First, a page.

In a recent study posted to the medRxiv* server, researchers identified distinguishing immune features of coronavirus disease 2019 (COVID-19) in patients with late-resolving pulmonary fibrosis (LR COVID-PF) and early-resolving (ER COVID-PF).
The researchers demonstrated that monocyte depletion is a distinguishing characteristic of severe COVID-19. Relative monocyte abundance, thus, could serve as an effective prognostic indicator for determining whether LR COVID-PF patients will have persistent pulmonary complications early in their disease course.
Nearly 30% of COVID-19 patients suffer from early radiographic signs of pulmonary fibrosis (PF). Bilateral reticulation, traction bronchiectasis, and honeycombing change in peripheral and basilar distribution characterize developing PF. However, studies have barely investigated the mechanisms that provoke post-COVID-19 progressive PF. There is a crucial need for cellular and molecular biomarkers to identify patients at risk of post-COVID-19 PF.
About the study
In the present study, researchers collected blood samples of a unique cohort of 14 COVID-19 convalescent patients one-month after severe acute respiratory syndrome coronavirus 2 (SARS-CoV-2) infection. These patients had persistent fatigue, dyspnea, and early signs of PF observed via imaging and abnormal pulmonary function tests (PFTs).
During the six months follow-up time, symptoms, lung restriction, and PF improved in some patients but persisted in others. In this way, the study cohort clinically diverged to become ER COVID PF and LR COVID PF. Before these two cohorts clinically diverged to become ER COVID PF and LR COVID PF, the team analyzed their immune cell composition and gene expression. They used age-matched Idiopathic Pulmonary Fibrosis (IPF) patients without respiratory disease as controls and matched their peripheral immune signatures with that of the study cohort.
They performed single-cell RNA-sequencing (sc-RNAseq) and multiplex immunostaining on peripheral blood mononuclear cells (PBMCs) collected at the COVID-19 patients’ first visit after intensive care unit (ICU) discharge. The team processed six ER COVID PF, five LR COVID PF, and one IPF sample for sc-RNA-seq. Likewise, they immunostained and quantified six ER COVID-PF, seven LR COVID-PF, and five IPF samples.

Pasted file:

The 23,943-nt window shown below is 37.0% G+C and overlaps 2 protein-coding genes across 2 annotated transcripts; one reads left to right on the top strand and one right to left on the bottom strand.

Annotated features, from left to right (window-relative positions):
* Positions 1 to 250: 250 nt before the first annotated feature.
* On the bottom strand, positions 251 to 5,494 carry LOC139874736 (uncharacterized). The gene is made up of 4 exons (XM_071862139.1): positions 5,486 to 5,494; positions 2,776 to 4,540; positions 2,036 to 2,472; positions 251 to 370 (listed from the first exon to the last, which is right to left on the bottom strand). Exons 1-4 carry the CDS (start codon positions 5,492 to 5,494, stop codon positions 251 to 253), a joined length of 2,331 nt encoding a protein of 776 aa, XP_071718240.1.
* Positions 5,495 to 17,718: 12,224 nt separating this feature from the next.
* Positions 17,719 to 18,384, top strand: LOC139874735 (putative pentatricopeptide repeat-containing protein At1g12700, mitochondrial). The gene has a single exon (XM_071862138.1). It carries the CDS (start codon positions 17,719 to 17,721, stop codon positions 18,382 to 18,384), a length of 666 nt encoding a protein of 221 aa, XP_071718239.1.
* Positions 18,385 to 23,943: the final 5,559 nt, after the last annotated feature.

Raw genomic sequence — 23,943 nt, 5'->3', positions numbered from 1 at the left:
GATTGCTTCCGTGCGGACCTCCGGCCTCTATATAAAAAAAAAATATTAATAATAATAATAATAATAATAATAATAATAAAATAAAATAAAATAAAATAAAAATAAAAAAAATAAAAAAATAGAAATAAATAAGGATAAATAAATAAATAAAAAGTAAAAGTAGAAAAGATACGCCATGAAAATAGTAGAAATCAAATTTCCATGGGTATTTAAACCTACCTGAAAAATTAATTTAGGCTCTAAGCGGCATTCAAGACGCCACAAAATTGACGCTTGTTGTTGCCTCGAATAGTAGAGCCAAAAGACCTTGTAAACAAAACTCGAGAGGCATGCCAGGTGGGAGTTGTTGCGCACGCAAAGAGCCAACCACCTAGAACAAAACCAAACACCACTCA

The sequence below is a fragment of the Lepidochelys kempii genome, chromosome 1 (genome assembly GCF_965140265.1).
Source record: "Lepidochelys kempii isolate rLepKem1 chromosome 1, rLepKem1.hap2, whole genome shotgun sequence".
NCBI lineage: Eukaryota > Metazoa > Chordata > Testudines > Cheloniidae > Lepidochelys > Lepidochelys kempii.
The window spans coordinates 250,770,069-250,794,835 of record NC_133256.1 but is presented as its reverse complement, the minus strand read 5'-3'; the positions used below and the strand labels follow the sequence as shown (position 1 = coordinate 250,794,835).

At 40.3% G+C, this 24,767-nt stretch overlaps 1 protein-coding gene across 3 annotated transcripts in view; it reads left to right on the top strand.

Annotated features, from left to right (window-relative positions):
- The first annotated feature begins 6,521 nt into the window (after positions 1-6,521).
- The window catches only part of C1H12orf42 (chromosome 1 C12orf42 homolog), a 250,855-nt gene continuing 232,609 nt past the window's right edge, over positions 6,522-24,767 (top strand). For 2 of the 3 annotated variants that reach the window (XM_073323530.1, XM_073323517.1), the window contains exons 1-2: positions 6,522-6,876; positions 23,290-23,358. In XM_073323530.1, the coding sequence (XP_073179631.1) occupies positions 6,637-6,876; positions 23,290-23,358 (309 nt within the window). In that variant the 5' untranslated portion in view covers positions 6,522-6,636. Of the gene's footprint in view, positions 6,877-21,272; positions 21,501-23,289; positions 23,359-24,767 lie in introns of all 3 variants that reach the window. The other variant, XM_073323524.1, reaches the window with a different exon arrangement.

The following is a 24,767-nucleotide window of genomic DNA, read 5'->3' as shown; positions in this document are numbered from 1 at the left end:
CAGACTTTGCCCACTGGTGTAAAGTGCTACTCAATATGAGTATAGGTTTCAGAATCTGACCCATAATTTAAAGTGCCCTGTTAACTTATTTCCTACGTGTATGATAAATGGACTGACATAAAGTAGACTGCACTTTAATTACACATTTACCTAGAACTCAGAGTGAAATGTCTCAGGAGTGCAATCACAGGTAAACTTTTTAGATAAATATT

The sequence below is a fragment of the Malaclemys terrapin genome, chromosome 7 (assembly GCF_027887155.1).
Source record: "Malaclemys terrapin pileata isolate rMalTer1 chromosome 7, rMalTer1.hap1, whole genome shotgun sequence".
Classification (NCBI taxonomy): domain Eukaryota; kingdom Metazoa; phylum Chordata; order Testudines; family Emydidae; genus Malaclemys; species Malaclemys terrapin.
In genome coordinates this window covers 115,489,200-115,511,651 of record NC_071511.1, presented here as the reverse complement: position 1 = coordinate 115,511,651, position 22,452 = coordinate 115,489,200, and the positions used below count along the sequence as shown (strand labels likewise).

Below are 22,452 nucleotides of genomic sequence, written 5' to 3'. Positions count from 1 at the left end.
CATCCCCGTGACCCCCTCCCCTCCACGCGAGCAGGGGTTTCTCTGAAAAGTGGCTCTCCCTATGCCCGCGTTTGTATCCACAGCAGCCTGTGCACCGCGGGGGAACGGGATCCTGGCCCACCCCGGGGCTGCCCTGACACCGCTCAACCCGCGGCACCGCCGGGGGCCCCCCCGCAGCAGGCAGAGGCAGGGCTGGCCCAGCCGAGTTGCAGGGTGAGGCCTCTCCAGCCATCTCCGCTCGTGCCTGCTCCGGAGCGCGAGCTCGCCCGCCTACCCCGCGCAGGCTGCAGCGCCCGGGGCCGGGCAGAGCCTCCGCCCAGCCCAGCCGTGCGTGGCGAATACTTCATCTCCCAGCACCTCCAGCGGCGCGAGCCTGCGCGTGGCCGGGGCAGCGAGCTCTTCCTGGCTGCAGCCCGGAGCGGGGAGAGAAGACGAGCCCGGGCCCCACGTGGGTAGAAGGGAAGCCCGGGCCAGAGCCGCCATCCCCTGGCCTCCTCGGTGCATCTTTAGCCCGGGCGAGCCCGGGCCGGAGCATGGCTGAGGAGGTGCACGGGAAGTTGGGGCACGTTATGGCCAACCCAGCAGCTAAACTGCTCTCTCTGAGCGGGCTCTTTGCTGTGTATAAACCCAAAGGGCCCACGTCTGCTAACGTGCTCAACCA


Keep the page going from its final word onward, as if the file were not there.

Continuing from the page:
One of the first important study observations was that the circulating monocytes reduced markedly in LR COVID PF patients compared to ER COVID PF and non-diseased IPF controls. In addition, the cluster of differentiation (CD)8+ T cells of LR COVID PF patients upregulated the expression of major histocompatibility class II (MHC-II) molecules. Conversely, they downregulated their monocyte abundance, as observed during the differential gene expression (DEG) analysis. IPF patients also exhibited a similar reduction in monocyte abundance and human leukocyte antigen DR isotype (HLA-DR) protein expression in monocytes compared to LR COVID PF patients.
The researchers noted a correlation between monocyte abundance and findings of the pulmonary function tests, including forced vital capacity (FVC) and diffusing capacity of the lungs for carbon monoxide (DLCO). CD16+ monocytes express more HLA-DR than CD14+ monocytes; therefore, reductions in HLA-DR+ CD14+ monocytes suggest mobilization of immature monocytes from the bone marrow for emergency myelopoiesis. Indeed, this could serve as a marker of severe COVID-19. Similarly, loss of HLA-DR on monocytes is an established marker of immunosuppression. Together, these findings suggested the dampening of antigen-mediated stimulation and inhibition of antigen-specific T cell responses, a phenotype previously associated with severe respiratory failure. The researchers also argued that the T cell response in LR COVID PF patients polarized toward an effector or memory phenotype rather than a naïve state.
Most importantly, low HLA-DR expression more than one-month post-infection in the LR COVID PF cohort indicated poor recovery. On the contrary, ER COVID PF maintained or recovered HLA-DR expression. Since HLA-DR expression was decreased exclusively on CD16+ monocytes in IPF patients, it raised questions regarding the mechanisms which govern HLA-DR expression in monocytes. In IPF patients, this could indicate immune paresis, while in COVID PF, enhanced migration of monocytes to the lung might be responsible for evoking emergency myelopoiesis and eventually a state of exhaustion. Nevertheless, future studies should carefully review monocyte dysfunction in PF to find which monocyte subpopulations are affected.
The current study demonstrated that circulating monocyte abundance could help distinguish whose post-COVID-19 PF would resolve or persist. However, further longitudinal studies should critically evaluate the disease course in patients with post-COVID-19 PF. More importantly, the observation that LR COVID-19 PF patients systemically depleted monocytes or recruited them to the lung or other tissues presents an opportunity to investigate whether inhibiting monocyte recruitment could serve as a method to improve recovery from post-COVID-19 PF.
medRxiv publishes preliminary scientific reports that are not peer-reviewed and, therefore, should not be regarded as conclusive, guide clinical practice/health-related behavior, or treated as established information.